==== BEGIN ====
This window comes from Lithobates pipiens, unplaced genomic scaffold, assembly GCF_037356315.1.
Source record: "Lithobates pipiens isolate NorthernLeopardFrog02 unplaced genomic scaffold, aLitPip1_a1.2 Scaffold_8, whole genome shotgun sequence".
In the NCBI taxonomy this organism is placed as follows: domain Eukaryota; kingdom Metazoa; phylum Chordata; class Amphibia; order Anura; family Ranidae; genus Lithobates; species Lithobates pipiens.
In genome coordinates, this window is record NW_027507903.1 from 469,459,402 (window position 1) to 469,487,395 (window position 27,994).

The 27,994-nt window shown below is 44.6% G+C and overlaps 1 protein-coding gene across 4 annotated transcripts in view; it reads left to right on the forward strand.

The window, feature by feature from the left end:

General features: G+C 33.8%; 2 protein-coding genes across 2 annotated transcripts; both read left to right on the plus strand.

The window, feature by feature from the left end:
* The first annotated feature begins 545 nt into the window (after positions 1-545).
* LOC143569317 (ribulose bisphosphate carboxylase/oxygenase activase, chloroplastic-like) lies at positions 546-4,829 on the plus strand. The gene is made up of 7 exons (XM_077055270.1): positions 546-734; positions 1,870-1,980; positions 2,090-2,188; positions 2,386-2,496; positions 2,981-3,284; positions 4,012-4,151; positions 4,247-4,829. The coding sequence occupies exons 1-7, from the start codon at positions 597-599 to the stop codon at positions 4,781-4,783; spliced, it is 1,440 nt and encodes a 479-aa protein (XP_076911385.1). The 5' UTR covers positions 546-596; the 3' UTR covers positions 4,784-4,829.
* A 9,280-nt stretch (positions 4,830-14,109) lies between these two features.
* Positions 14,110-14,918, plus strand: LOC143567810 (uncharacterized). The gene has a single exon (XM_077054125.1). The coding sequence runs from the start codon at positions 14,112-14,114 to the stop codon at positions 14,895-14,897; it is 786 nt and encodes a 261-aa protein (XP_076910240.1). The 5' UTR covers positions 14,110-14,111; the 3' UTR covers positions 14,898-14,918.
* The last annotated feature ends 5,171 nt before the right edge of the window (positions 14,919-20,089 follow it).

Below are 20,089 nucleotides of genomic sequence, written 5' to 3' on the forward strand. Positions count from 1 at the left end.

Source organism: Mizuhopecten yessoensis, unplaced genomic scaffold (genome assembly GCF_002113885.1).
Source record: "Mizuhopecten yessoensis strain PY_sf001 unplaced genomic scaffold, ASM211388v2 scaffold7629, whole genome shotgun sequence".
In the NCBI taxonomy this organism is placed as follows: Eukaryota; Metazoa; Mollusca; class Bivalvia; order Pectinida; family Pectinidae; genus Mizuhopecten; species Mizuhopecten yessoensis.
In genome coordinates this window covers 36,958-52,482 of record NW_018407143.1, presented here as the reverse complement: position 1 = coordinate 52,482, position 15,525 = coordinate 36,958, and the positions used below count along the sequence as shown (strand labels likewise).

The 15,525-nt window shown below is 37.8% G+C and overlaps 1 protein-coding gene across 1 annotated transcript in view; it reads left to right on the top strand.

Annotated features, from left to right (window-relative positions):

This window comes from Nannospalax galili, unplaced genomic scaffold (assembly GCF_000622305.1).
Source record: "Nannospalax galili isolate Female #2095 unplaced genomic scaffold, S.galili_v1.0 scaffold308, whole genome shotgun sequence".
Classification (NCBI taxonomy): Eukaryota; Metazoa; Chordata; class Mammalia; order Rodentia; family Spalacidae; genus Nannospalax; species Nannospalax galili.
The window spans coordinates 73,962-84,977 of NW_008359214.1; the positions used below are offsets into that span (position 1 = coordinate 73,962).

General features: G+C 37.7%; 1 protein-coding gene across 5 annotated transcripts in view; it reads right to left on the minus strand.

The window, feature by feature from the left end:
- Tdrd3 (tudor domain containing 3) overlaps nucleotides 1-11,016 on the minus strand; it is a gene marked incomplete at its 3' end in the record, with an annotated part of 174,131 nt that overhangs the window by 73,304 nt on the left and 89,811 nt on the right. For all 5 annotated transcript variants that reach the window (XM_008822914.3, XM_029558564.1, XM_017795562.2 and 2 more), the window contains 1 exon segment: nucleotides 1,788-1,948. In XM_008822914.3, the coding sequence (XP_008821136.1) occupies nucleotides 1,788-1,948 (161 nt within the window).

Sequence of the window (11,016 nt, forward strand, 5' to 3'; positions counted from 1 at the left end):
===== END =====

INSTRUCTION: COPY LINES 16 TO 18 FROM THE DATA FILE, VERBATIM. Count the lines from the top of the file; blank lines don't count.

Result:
Source record: "Mizuhopecten yessoensis strain PY_sf001 unplaced genomic scaffold, ASM211388v2 scaffold7629, whole genome shotgun sequence".
In the NCBI taxonomy this organism is placed as follows: Eukaryota; Metazoa; Mollusca; class Bivalvia; order Pectinida; family Pectinidae; genus Mizuhopecten; species Mizuhopecten yessoensis.
In genome coordinates this window covers 36,958-52,482 of record NW_018407143.1, presented here as the reverse complement: position 1 = coordinate 52,482, position 15,525 = coordinate 36,958, and the positions used below count along the sequence as shown (strand labels likewise).